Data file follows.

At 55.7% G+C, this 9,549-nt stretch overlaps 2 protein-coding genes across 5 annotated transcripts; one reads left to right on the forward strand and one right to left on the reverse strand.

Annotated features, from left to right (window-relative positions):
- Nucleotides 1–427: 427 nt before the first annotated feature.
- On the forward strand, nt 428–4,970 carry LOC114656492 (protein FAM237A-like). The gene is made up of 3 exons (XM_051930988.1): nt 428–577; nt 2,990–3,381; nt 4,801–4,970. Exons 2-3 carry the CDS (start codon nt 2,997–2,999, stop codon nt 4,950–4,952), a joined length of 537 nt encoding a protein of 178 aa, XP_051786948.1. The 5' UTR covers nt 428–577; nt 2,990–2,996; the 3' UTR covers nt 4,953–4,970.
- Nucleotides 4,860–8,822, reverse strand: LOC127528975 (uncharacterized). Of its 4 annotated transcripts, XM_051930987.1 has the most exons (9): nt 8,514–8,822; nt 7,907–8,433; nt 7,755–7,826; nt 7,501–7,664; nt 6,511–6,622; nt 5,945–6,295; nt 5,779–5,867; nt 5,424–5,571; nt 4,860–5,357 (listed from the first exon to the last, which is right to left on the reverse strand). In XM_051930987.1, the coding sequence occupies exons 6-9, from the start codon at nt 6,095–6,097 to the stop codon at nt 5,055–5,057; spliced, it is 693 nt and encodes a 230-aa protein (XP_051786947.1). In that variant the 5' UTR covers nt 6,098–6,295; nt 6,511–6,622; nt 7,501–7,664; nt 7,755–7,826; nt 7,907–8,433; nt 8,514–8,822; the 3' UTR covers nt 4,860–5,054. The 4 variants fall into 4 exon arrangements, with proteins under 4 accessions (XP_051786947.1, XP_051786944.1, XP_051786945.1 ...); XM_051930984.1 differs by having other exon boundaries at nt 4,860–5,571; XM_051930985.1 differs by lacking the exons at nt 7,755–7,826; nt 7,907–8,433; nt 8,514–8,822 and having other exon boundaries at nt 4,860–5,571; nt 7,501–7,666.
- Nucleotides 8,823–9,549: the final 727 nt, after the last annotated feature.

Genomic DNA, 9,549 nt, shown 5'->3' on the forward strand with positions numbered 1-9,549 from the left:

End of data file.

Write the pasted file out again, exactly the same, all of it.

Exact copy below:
At 55.7% G+C, this 9,549-nt stretch overlaps 2 protein-coding genes across 5 annotated transcripts; one reads left to right on the forward strand and one right to left on the reverse strand.

Annotated features, from left to right (window-relative positions):
- Nucleotides 1–427: 427 nt before the first annotated feature.
- On the forward strand, nt 428–4,970 carry LOC114656492 (protein FAM237A-like). The gene is made up of 3 exons (XM_051930988.1): nt 428–577; nt 2,990–3,381; nt 4,801–4,970. Exons 2-3 carry the CDS (start codon nt 2,997–2,999, stop codon nt 4,950–4,952), a joined length of 537 nt encoding a protein of 178 aa, XP_051786948.1. The 5' UTR covers nt 428–577; nt 2,990–2,996; the 3' UTR covers nt 4,953–4,970.
- Nucleotides 4,860–8,822, reverse strand: LOC127528975 (uncharacterized). Of its 4 annotated transcripts, XM_051930987.1 has the most exons (9): nt 8,514–8,822; nt 7,907–8,433; nt 7,755–7,826; nt 7,501–7,664; nt 6,511–6,622; nt 5,945–6,295; nt 5,779–5,867; nt 5,424–5,571; nt 4,860–5,357 (listed from the first exon to the last, which is right to left on the reverse strand). In XM_051930987.1, the coding sequence occupies exons 6-9, from the start codon at nt 6,095–6,097 to the stop codon at nt 5,055–5,057; spliced, it is 693 nt and encodes a 230-aa protein (XP_051786947.1). In that variant the 5' UTR covers nt 6,098–6,295; nt 6,511–6,622; nt 7,501–7,664; nt 7,755–7,826; nt 7,907–8,433; nt 8,514–8,822; the 3' UTR covers nt 4,860–5,054. The 4 variants fall into 4 exon arrangements, with proteins under 4 accessions (XP_051786947.1, XP_051786944.1, XP_051786945.1 ...); XM_051930984.1 differs by having other exon boundaries at nt 4,860–5,571; XM_051930985.1 differs by lacking the exons at nt 7,755–7,826; nt 7,907–8,433; nt 8,514–8,822 and having other exon boundaries at nt 4,860–5,571; nt 7,501–7,666.
- Nucleotides 8,823–9,549: the final 727 nt, after the last annotated feature.

Genomic DNA, 9,549 nt, shown 5'->3' on the forward strand with positions numbered 1-9,549 from the left: